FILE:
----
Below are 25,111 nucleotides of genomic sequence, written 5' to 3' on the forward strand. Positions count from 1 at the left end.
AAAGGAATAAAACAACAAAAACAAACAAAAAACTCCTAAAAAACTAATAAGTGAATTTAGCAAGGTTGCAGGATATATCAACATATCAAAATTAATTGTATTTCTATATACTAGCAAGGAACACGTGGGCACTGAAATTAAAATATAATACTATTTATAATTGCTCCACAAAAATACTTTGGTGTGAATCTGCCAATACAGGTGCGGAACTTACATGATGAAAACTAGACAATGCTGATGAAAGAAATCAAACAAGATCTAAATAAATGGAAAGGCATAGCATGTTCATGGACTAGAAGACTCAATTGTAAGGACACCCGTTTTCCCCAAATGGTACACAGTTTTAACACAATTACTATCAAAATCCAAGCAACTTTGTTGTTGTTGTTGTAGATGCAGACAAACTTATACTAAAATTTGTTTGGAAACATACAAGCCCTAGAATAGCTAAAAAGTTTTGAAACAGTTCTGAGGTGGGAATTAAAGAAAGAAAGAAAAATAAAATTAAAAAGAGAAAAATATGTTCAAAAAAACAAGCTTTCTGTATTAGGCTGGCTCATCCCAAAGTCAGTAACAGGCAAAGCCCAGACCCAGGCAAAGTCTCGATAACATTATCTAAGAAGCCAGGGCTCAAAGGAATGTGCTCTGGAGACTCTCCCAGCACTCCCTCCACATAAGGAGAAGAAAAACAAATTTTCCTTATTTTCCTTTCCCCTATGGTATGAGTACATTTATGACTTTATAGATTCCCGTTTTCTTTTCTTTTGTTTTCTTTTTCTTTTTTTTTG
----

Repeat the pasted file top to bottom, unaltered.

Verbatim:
Below are 25,111 nucleotides of genomic sequence, written 5' to 3' on the forward strand. Positions count from 1 at the left end.
AAAGGAATAAAACAACAAAAACAAACAAAAAACTCCTAAAAAACTAATAAGTGAATTTAGCAAGGTTGCAGGATATATCAACATATCAAAATTAATTGTATTTCTATATACTAGCAAGGAACACGTGGGCACTGAAATTAAAATATAATACTATTTATAATTGCTCCACAAAAATACTTTGGTGTGAATCTGCCAATACAGGTGCGGAACTTACATGATGAAAACTAGACAATGCTGATGAAAGAAATCAAACAAGATCTAAATAAATGGAAAGGCATAGCATGTTCATGGACTAGAAGACTCAATTGTAAGGACACCCGTTTTCCCCAAATGGTACACAGTTTTAACACAATTACTATCAAAATCCAAGCAACTTTGTTGTTGTTGTTGTAGATGCAGACAAACTTATACTAAAATTTGTTTGGAAACATACAAGCCCTAGAATAGCTAAAAAGTTTTGAAACAGTTCTGAGGTGGGAATTAAAGAAAGAAAGAAAAATAAAATTAAAAAGAGAAAAATATGTTCAAAAAAACAAGCTTTCTGTATTAGGCTGGCTCATCCCAAAGTCAGTAACAGGCAAAGCCCAGACCCAGGCAAAGTCTCGATAACATTATCTAAGAAGCCAGGGCTCAAAGGAATGTGCTCTGGAGACTCTCCCAGCACTCCCTCCACATAAGGAGAAGAAAAACAAATTTTCCTTATTTTCCTTTCCCCTATGGTATGAGTACATTTATGACTTTATAGATTCCCGTTTTCTTTTCTTTTGTTTTCTTTTTCTTTTTTTTTG